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Author Topic: Microsoft Edge Secret Whitelist Allows Facebook to Autorun Flash  (Read 134 times)
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« on: February 21, 2019, 10:58:42 AM »

Microsoft's Edge web browser comes with a hidden whitelist file designed to allow Facebook to circumvent the built-in click-to-play security policy to autorun Flash content without having to ask for user consent.

According to the initial bug report filed by Google Project Zero's Ivan Fratric on November 26:

In Microsoft Windows, there is a file C:\Windows\system32\edgehtmlpluginpolicy.bin that contains the default whitelist of domains that can bypass Flash click2play and load Flash content without getting user confirmation in Microsoft Edge.

The current version of the previously secret Edge whitelist will only allow Facebook to bypass the Flash click-to-play policy on its and domains, a policy which is currently enforced for all other domains not present on this list.

In his bug report, the security researcher also highlighted the security implications of having a Flash autorun whitelist bundled with a web browser, especially given the number of Flash security patches issued by Adobe almost every month.

This whitelist is insecure for multiple reasons:
 - An XSS vulnerability on any of the domains would allow bypassing click2play policy.
 - There are already *publicly known* and *unpatched* instances of XSS vulnerabilities on at least some of the whitelisted domains, for, example and and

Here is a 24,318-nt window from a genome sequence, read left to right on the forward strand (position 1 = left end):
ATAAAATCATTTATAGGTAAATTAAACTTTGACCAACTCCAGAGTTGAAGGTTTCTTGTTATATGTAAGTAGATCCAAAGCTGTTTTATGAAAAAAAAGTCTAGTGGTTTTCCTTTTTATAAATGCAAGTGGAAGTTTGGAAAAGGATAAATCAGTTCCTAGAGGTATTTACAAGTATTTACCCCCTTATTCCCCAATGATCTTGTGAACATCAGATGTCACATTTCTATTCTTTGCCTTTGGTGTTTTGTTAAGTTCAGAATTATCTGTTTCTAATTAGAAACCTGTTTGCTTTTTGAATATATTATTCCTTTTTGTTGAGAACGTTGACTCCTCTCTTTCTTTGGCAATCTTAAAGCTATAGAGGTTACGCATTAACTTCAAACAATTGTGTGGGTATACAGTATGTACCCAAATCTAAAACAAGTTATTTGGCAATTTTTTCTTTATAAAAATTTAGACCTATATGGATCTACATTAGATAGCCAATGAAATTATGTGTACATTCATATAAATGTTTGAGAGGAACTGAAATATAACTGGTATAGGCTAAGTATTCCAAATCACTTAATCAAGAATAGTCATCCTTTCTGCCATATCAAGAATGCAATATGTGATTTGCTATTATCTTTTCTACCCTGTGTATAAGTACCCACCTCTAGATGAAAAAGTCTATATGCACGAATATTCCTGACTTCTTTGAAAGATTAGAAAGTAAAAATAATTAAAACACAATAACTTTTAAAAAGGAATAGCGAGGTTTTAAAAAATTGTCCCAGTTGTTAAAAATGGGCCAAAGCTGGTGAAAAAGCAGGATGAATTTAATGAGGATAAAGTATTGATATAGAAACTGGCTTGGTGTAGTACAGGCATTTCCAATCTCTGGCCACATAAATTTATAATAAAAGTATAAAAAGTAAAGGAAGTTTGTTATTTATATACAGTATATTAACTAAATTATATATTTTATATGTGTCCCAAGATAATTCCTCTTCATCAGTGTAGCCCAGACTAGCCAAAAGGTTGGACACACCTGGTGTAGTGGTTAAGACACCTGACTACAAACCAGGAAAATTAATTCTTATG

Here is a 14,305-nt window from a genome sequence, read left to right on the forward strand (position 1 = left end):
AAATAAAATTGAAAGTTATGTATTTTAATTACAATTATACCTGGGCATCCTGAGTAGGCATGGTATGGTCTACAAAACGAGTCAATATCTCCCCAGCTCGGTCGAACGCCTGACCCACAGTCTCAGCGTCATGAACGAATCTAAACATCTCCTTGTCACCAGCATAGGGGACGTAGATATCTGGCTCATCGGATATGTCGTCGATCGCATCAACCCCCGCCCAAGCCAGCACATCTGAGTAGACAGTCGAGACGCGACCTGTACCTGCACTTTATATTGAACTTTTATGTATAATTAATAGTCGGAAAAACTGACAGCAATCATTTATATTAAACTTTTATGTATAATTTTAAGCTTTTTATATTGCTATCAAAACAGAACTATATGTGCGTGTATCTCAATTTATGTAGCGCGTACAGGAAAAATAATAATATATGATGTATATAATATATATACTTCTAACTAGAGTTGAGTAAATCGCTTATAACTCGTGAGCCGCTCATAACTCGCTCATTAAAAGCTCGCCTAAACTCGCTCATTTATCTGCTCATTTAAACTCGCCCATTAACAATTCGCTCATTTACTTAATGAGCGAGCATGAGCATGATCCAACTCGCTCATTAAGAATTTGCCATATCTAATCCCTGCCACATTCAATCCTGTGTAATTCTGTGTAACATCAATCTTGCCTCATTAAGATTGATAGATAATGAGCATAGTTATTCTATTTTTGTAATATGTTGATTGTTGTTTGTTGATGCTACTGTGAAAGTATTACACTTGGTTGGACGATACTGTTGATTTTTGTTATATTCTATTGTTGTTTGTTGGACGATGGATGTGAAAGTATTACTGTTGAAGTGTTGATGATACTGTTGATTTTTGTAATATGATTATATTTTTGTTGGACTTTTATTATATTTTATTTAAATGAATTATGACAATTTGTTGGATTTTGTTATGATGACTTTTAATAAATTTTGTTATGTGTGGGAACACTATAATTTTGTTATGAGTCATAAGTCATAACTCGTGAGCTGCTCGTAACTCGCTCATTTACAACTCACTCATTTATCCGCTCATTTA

- The whitelist is not limited to http (this wouldn't work anyway as some of the whitelisted domain don't support http at all). Even in the absence of an XSS vulnerability, this would allow a MITM attacker to bypass the click2play policy.

The issue reported by Fratric was partially addressed by Microsoft during this month's Patch Tuesday by trimming the whitelist down to the two Facebook domains and by adding http support as a requirement for all the entries on the whitelist to mitigate the possibility of MITM attacks.

However, back in November, the security researcher initially found in the whitelist the sha256 hashes of 58 domains on Windows 10 v1803, which he was able to decrypt and obtain the names of 56 sites.

You can find all of the 58 entries present in the original Microsoft Edge Flash whitelist below:

The choice to encrypt the entries added to the whitelist and the decision to keep Facebook's domains whitelisted even after this month's Patch Tuesday are two other questions that only Microsoft can answer. While Microsoft managed to get around to partially address the issue reported by Fratric back in November 2018, the security researcher is still dumbfounded by Redmond's choice to use a Flash whitelist in the first place.

Microsoft is not the first one to use a Flash whitelist. During June 2015, NoScript was also found to whitelist a few dozen domains which could execute Flash, Java, and/or JavaScript content while the Firefox add-on was blocking all other domains that weren't on his shortlist from running this type of content.

« Last Edit: February 21, 2019, 11:02:04 AM by javajolt » Logged

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